Unsurpassed Accuracy With The Tas Breast Thermography Evaluation Program

"The TAS breast thermogram evaluation program is the most comprehensive, accurate, objective, exacting and credible method of breast thermogram assessment available."

The appropriateness of the above statement is unquestioned by those aware that the TAS program is an emulation of the widely-respected Gautherie interpretation protocol. Gautherie's methodology is irrefutably the most comprehensive and accurate method of thermal breast evaluation. TAS's software is the modern, refined and easy-to-use version of the author's breakthrough program written in the 1980's, in collaboration with Dr. Gautherie.

The Gautherie Model – Review:  Gautherie analyzed the thermograms of 100,000 breast patients to identify the most frequent and most significant thermal abnormalities. The data were correlated with diagnostic data derived from mammographic, physical or pathological studies. Gautherie's research resulted in the identification of ten qualitative thermal signs relating to specific thermovascular patterns found in physiological or pathological conditions, and ten quantitative thermal signs pertaining to specific temperature differences of the ten qualitative signs.

Each of the twenty statistically important thermopathological signs is assigned a weighted numerical 'score' relating to the statistical frequency of occurrence of the sign and its correlated pathological significance. The sum of the scores of observed signs is the Thermal Score, a measure of the patient's risk for developing breast cancer. The range of all scores is divided into five categories, TH1 - TH5, with each successive category representating an increased risk for developing breast cancer.

Abridged imitations:  With more than twenty qualitative and quantitative thermal markers indicating functional behavior, breast thermograms are by their very nature difficult to analyze and interpret. Before TAS's program, Gautherie's native interpretation protocol demanded extensive time to study and interpret the images of the complicated thermal patterns of the breast.

To abbreviate the time required to properly interpret the thermograms, abridged versions of Gautherie's protocol have appeared over the years. Some analytical techniques employ as little as three thermal signs, with five signs being typical. All of these alternative methods suffer a significant shortcoming — they ignore seeking the possible occurrence of multiple thermal signs that have been identified as statistically important.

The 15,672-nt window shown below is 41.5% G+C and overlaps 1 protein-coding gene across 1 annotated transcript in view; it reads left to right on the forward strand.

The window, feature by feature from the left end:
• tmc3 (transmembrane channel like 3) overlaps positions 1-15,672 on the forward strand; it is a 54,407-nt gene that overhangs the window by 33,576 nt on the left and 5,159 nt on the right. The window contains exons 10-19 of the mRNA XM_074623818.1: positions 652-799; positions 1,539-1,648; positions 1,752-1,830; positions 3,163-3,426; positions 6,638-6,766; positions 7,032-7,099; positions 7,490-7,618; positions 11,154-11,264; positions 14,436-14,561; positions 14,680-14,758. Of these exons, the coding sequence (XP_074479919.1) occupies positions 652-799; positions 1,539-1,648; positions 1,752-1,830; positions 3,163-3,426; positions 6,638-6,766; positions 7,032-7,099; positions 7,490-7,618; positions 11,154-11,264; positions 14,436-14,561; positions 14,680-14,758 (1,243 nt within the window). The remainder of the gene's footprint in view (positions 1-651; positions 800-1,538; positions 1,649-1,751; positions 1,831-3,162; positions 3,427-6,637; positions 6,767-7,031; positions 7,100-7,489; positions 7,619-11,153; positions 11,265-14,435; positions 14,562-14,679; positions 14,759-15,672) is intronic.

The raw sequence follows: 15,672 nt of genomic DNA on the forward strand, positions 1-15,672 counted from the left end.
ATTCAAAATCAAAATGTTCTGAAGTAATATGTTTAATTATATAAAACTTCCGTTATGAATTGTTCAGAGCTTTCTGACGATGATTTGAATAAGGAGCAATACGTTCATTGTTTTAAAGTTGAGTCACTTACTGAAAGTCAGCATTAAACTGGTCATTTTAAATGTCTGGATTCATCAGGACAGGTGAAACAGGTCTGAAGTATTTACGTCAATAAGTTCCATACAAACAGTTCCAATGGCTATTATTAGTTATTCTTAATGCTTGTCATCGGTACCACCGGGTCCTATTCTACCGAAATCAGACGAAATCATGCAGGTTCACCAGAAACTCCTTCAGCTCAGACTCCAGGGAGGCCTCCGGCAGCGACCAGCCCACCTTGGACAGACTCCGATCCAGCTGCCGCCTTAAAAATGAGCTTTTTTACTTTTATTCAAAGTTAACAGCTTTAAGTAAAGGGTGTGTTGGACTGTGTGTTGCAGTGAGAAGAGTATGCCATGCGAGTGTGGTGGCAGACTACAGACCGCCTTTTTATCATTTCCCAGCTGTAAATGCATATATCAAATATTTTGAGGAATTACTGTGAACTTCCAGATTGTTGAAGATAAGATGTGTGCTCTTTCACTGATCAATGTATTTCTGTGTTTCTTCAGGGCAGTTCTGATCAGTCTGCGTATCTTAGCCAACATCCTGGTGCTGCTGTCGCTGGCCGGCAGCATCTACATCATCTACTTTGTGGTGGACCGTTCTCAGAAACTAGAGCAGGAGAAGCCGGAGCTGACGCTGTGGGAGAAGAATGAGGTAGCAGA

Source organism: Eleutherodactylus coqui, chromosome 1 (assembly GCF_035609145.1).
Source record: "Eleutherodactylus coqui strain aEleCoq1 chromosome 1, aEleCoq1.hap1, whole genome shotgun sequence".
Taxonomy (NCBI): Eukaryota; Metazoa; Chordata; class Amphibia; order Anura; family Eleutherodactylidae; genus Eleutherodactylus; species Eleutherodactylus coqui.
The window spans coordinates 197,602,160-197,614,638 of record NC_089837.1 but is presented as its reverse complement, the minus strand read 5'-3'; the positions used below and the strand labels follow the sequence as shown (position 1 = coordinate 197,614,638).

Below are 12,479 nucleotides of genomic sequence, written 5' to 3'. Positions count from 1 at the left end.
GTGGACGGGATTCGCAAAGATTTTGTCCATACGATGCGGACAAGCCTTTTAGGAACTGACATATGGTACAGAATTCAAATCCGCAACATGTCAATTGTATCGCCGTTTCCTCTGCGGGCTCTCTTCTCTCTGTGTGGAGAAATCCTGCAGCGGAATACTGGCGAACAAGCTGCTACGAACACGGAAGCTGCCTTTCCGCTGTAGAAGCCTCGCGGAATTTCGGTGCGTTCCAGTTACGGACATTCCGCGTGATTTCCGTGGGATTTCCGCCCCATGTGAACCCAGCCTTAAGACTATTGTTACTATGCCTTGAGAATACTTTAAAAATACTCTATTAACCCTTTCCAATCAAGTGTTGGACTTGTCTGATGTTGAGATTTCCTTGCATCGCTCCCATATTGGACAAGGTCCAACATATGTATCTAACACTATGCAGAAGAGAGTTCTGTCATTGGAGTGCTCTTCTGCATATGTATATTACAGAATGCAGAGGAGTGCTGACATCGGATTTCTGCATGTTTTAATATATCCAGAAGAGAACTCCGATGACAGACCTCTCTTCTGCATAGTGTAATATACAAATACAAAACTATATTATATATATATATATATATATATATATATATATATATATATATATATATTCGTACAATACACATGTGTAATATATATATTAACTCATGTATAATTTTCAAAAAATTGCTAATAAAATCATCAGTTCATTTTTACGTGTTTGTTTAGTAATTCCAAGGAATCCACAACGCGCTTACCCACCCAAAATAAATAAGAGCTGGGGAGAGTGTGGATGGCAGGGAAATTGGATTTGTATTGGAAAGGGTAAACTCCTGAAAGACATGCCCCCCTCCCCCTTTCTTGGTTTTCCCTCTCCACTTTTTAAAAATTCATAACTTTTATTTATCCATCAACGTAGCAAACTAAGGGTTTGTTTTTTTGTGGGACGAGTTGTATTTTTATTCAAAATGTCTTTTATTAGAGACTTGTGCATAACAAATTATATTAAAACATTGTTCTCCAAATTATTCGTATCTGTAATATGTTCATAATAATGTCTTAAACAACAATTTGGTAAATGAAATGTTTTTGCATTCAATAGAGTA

[Journalist and satirist H. L. Mencken said it best: "For every complex problem, there is a solution that is simple, neat, and wrong."]

Employing Evidentiary Data:  The U.S. medical establishment has been reticent to embrace breast thermography*. A principal rationale offered is that the data upon which interpretive protocols have been formulated are anecdotal. Two factors contribute to the reluctance: The absence of double-blind studies supporting thermography's clinical efficacy and the general misconception that anecdotal data are synonymous with fallacious post hoc ergo propter hoc logic. In fact, multiple observed inter-related data can approach the accuracy obtained from blind studies. This is, in part, the mathematical basis for evidence-based medicine.

A comprehensive discussion of statistical and probability theories is beyond the scope of this discussion; however, it can be proven that as the number of observed inter-related data increases, predictions based on that evidentiary data closely rivals predictions based on double-blind studies. As the amount of observed inter-related data increases, there is a transition from seeming post hoc ergo propter hoc logic to Bayesian (conditional) probability.

In the context of breast thermography evaluation, it can therefore be stated as 'the greater the number of thermal signs employed in the analysis, the greater the accuracy, validity and integrity of the evaluation.' When less signs are employed, increased error results. It follows that Gautherie's 20-sign interpretation protocol is more accurate and credible than methods employing fewer thermal signs in their analysis.

Improved Accuracy with the TAS Program:  The Gautherie protocol has been computerized with the objective of further improving its accuracy and objectivity. To this end, the software program requires analysts to thoroughly answer questions posed by the program, and a decision tree interogatory process solicits responses related only to the actual thermal signs present. For example, if no vascular hyperthermia is observed, the program skips further questions regarding temperature, location, and characteristics of vascular hyperthermia.

The TAS computer program is far more efficient than performing the native Gautherie analysis. The accuracy and objectivity are increased, and the interpretation time is significantly shorter. The analysis is performed interactively — the computer demands objective responses to simple, specific questions. In short, TAS's breast thermography evaluation software answers the need for an uncomplicated analytical technique that produces fast, accurate and repeatable results.

Conclusion:  The TAS program emulates the Gautherie interpretation protocol, the most comprehensive and accurate method of thermal breast evaluation. In contrast to other thermogram assessment techniques, the predictive accuracy of Gautherie's method approaches that of blind studies. The native technique is vastly improved by the TAS program — accuracy and objectivity are meliorated, and the time required for a thorough analysis of complex breast thermograms is reduced considerably. Succinctly put, the TAS breast thermogram evaluation program is the most comprehensive, accurate, objective, exacting and credible method of breast thermogram assessment available.